Lee and Me
What's he really like? Under the veneer of fame, are celebrities really just like us? Is it possible, as Oscar Levant famously questioned, "to cut through the phony tinsel to the real tinsel underneath"?
In the summer of 1966, I was asking myself these questions as I waited for Liberace, the legendary entertainer, to arrive. I was a manager at Music Fair Enterprises in Baltimore, which staged premiere musicals and live performances in a string of large-tent summer venues along the East Coast. As a recent college graduate, this was my first real job in the entertainment business. I was responsible not only for all the technical details, but also for pampering the stars by ensuring that their every need was met. Liberace had contracted to do the final eight shows of the season, and the pressure was on.
Liberace and his entourage were almost an hour late. A local orchestra was tuning up and rehearsing in the tent; I was standing outside, keeping watch for the star's arrival with our press agent and the union reps, who were getting impatient in the oppressive humidity. Finally, three shiny limos rolled up. Liberace's musicians, stage manager, and musical conductor, as well as various other members of the troupe, emerged from the cars. Then, at long last, Liberace appeared, elegantly coiffed and wearing an immaculate white linen suit and a bright floral-print sport shirt. His outfit paled in comparison to his over-the-top stage attire but was far from ordinary street wear on a hot summer afternoon. I had wondered whether I was going to see him in hot pants and knee socks, but now I assumed he was reserving those for his performance. The famous Liberace smile, which inspired an almost religious devotion among his fans, radiated confidence and charm and instantly evaporated the sticky tension.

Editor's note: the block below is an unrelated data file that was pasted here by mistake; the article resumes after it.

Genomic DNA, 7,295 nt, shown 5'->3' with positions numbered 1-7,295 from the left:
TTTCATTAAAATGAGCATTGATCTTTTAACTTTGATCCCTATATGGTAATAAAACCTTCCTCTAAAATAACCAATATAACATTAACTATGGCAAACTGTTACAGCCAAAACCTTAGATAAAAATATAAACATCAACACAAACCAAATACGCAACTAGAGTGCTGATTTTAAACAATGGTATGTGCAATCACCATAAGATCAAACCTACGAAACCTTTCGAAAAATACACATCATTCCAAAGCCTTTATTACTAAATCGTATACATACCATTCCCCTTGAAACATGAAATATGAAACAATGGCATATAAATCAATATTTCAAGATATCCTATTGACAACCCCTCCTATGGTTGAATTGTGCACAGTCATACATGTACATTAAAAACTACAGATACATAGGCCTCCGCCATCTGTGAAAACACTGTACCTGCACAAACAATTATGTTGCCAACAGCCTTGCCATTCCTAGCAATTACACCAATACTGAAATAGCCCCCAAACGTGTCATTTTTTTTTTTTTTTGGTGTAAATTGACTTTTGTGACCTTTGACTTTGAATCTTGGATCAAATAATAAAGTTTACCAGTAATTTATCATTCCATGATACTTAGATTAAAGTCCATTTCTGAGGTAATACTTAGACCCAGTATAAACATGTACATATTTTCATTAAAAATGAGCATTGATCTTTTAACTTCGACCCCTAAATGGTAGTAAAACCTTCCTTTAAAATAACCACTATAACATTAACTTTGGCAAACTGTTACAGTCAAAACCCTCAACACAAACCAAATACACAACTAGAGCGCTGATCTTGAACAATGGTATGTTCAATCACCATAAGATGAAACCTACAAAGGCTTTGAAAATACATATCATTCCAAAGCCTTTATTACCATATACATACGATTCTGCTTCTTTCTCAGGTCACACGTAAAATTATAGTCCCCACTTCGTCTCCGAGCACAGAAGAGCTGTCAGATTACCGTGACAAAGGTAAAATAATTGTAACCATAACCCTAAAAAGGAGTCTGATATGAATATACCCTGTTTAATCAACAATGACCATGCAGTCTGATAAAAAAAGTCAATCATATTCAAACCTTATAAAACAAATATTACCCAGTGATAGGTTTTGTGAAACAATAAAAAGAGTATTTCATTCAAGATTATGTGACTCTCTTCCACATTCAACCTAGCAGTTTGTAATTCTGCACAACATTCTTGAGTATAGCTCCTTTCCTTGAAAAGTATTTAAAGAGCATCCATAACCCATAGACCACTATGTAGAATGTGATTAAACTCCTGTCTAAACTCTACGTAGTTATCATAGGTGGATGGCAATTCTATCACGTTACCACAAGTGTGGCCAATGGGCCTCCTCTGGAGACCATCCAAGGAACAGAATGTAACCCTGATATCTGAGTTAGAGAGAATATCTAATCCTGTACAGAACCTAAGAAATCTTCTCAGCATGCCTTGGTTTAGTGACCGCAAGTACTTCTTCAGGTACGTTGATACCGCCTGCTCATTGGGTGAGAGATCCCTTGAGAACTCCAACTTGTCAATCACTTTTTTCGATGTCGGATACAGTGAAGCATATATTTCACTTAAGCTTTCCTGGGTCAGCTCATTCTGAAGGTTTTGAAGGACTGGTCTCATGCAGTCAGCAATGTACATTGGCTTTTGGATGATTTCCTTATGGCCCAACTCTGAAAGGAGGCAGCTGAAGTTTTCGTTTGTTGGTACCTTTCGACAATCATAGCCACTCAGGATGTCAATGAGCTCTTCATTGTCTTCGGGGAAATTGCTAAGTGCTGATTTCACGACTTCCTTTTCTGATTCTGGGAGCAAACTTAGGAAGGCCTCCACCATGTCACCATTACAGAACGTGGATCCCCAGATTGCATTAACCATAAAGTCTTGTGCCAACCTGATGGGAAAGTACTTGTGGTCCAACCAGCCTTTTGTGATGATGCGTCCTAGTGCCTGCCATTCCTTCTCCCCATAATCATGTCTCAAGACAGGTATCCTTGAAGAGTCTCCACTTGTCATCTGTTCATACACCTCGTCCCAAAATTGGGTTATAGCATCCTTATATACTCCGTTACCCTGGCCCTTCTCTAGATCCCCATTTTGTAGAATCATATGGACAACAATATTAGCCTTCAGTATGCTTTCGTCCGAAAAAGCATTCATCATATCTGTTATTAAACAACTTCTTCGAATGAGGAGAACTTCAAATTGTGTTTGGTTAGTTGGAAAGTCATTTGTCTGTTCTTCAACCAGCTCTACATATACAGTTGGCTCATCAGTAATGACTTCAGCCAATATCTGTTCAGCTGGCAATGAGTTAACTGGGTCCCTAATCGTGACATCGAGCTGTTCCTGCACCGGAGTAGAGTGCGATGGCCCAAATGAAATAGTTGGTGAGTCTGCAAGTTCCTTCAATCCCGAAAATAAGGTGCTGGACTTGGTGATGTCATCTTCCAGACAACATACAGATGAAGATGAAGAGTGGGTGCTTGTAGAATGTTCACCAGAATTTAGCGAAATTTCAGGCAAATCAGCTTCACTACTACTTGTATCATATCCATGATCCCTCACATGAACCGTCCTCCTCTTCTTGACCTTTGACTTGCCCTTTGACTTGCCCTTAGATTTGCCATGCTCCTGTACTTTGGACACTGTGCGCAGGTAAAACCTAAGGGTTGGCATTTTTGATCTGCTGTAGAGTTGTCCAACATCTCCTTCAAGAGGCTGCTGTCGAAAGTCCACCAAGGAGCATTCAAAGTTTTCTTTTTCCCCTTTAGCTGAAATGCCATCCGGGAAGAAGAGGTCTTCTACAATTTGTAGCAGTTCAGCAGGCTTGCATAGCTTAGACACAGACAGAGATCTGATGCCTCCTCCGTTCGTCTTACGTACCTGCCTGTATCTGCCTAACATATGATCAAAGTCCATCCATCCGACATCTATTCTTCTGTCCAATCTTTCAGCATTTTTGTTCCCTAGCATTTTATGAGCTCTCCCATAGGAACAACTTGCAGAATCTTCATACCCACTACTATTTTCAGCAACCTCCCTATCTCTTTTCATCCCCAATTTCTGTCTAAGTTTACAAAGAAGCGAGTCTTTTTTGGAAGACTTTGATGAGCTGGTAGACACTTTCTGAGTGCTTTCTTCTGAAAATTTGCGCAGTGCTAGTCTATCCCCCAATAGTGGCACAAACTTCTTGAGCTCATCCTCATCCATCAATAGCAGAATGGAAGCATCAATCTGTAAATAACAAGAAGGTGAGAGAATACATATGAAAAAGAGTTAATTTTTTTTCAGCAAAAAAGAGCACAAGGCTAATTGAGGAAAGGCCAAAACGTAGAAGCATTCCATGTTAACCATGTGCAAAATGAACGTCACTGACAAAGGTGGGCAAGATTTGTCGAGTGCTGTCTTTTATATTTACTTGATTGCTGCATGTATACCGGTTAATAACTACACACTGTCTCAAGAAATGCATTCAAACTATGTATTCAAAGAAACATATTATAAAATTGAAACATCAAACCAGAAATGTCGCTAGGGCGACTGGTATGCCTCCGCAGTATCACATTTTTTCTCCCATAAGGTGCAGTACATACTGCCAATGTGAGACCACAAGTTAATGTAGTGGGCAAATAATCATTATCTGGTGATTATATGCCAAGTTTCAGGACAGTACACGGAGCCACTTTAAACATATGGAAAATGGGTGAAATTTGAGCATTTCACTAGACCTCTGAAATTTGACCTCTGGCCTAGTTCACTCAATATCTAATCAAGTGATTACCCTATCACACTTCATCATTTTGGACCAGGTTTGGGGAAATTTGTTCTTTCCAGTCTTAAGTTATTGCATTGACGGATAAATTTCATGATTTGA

As we queued up to greet him and shake hands, I was wondering how to address him - "Liberace," "Mr. Liberace," "Your Eminence"? As I introduced myself, he said, "Call me Lee!" With a flash of that five-mile smile, he added, "All my friends do. It's the only thing I answer to - besides 'Hey, Beautiful,' of course."
I would have been happy lingering in the glow of my new friend's charismatic presence, but I felt someone push me aside. As I turned, I saw Blossom Horowitz, a florid woman in her late fifties who was determined to take center stage in the court of The Sun Queen. She was the director of group sales and a real piece of work. Always tan and ostentatiously dressed in resplendent designer finery, she was a nouveau-riche fashion plate. She loved to flaunt what she thought was the importance of her position. In her mind, everyone but the stars was expendable and at the mercy of her every whim. With me out of the way, she marched right up to Liberace, extended her hand, and bent slightly as if expecting a European-style kiss - "Lee, you are fabulous! " she gushed. "I've been dying to meet you for years!" She introduced herself and announced, "I sold out ALL your shows," as if attracting an audience was all her doing and had nothing to do with Liberace. I peered around her beehive hairdo and dangling gold earrings to see the subtly reduced wattage in his smile, giving away the fact that he was tolerating her as a matter of professional courtesy. "If there's anything you need, you come right to me," she babbled on. "Never mind the staff and those young managers!" Her display of self-importance was even more pretentious than her outfit. She clucked on for several more insufferable moments, and then, with the audacity of the fatally clueless, she kissed Liberace on the cheek, curtsied, smiled, did a 180, attempted to swivel her hips, and strutted off trailing vapors of sickly sweet perfume.
I was appalled and embarrassed, but Lee just shrugged and said, "In show business, everyone gets to play their role. We have a great tolera